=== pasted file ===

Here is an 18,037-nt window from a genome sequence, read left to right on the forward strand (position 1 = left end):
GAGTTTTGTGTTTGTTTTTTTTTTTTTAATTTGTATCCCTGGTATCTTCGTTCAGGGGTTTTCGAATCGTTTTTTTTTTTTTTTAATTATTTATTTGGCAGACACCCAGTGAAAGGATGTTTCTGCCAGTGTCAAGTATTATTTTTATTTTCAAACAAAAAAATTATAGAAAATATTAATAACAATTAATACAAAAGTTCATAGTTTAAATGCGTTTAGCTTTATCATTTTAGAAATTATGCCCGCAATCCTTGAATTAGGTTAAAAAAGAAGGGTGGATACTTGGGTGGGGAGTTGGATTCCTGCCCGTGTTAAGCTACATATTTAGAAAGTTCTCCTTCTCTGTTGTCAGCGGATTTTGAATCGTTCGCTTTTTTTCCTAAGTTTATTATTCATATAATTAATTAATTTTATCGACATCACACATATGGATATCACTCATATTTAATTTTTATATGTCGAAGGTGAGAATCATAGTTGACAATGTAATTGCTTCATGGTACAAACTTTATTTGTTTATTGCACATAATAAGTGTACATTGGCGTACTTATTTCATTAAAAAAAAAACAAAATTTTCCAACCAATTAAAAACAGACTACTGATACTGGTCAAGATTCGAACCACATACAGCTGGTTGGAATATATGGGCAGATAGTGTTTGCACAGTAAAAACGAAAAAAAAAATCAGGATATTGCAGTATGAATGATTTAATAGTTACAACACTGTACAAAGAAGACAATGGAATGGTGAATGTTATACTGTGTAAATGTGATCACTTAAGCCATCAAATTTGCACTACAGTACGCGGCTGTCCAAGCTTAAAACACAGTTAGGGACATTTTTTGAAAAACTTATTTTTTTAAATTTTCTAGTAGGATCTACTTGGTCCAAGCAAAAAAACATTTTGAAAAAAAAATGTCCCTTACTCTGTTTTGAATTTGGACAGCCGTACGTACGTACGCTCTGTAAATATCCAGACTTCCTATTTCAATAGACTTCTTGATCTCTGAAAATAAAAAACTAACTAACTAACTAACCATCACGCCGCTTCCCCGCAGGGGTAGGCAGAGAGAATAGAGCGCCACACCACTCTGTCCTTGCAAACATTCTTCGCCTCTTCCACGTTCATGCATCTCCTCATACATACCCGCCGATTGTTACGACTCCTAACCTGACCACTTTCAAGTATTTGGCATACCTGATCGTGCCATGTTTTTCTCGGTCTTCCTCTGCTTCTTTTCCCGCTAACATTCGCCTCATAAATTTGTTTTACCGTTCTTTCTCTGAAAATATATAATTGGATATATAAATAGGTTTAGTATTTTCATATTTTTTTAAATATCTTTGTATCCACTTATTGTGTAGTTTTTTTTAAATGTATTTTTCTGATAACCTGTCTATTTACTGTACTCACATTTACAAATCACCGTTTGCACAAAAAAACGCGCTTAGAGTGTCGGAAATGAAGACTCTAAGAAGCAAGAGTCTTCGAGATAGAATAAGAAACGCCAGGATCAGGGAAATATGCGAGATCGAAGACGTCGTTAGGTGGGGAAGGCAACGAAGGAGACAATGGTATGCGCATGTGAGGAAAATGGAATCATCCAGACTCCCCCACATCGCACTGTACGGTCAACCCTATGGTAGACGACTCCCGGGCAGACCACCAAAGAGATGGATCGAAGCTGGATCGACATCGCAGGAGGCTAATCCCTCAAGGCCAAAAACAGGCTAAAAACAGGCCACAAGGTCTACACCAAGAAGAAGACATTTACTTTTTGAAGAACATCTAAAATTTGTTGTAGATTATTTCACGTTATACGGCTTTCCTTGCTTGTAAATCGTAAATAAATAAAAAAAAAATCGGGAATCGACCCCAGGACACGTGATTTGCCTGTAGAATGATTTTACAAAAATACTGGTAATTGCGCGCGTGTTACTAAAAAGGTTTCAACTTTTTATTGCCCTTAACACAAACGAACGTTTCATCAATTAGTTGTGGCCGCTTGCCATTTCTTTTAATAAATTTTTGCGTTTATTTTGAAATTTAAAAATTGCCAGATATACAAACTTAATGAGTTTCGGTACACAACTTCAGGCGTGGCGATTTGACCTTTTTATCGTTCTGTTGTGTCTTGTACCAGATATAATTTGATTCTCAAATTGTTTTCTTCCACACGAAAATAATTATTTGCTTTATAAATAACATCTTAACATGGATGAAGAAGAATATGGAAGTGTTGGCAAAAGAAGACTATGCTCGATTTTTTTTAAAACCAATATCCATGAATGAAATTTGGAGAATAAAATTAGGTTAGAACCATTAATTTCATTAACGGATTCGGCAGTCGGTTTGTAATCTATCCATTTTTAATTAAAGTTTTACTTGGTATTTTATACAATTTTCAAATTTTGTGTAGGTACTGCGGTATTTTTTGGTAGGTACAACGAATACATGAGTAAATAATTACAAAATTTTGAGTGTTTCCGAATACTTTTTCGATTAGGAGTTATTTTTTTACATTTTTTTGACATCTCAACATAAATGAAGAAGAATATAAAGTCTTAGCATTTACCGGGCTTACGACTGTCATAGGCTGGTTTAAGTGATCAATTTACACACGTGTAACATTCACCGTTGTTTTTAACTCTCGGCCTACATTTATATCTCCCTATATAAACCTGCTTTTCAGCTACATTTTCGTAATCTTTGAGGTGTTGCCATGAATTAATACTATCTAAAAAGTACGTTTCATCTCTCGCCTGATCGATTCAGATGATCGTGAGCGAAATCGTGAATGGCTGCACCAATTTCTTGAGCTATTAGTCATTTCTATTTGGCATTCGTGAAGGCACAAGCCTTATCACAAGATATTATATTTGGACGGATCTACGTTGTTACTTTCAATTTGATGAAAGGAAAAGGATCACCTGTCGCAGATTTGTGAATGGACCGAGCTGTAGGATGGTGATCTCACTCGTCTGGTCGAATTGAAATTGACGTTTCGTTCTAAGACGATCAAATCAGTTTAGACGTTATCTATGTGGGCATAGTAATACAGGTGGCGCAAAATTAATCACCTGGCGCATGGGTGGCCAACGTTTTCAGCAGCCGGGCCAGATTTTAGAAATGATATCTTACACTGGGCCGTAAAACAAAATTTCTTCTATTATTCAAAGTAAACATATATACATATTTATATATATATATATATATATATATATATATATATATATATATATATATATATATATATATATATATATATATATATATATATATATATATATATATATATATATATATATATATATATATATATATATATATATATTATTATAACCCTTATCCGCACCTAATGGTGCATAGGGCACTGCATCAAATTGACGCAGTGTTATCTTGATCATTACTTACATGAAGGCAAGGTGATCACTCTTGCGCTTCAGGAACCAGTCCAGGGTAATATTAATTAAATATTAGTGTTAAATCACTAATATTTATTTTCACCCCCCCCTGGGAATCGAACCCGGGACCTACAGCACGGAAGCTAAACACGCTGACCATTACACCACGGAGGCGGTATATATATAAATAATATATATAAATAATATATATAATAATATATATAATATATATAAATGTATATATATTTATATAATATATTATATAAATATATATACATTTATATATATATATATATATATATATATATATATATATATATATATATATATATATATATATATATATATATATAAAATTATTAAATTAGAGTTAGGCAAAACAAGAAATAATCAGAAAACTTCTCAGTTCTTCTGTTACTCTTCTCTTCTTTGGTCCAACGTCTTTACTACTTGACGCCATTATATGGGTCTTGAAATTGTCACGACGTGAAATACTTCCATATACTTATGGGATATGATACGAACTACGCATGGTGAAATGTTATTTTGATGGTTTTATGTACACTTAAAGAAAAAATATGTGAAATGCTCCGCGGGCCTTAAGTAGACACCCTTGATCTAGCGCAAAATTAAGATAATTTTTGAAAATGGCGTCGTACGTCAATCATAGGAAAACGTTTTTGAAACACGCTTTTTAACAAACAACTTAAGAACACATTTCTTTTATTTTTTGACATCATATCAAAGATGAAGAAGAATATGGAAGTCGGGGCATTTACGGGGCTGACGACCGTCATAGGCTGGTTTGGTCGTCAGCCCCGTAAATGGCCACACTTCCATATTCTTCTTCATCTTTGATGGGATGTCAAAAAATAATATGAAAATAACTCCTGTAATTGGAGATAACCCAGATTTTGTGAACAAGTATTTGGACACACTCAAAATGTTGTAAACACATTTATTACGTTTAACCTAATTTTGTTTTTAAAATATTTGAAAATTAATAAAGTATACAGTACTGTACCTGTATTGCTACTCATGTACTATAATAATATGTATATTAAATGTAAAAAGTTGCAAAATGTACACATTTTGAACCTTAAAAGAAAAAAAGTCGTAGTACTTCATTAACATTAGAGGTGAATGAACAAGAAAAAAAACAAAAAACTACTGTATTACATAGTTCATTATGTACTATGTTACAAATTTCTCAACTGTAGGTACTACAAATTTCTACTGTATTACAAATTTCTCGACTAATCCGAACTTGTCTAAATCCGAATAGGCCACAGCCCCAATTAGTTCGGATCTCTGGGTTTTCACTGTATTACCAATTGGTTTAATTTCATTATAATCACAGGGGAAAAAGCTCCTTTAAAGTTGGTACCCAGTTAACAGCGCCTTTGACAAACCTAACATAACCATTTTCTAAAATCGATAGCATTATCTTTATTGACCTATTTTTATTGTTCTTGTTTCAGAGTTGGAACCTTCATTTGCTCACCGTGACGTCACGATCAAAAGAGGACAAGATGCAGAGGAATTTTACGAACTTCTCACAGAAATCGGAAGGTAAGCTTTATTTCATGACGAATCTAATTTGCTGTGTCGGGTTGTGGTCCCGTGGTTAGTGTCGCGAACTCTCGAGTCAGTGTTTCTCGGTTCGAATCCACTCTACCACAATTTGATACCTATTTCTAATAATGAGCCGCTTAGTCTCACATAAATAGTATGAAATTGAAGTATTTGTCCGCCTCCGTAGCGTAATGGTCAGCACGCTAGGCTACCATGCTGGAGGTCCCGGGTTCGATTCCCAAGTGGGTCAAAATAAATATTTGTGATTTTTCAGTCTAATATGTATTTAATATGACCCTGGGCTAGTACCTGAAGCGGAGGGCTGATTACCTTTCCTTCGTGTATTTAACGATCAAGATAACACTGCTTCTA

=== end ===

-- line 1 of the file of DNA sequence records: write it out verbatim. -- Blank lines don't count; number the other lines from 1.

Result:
Here is an 18,037-nt window from a genome sequence, read left to right on the forward strand (position 1 = left end):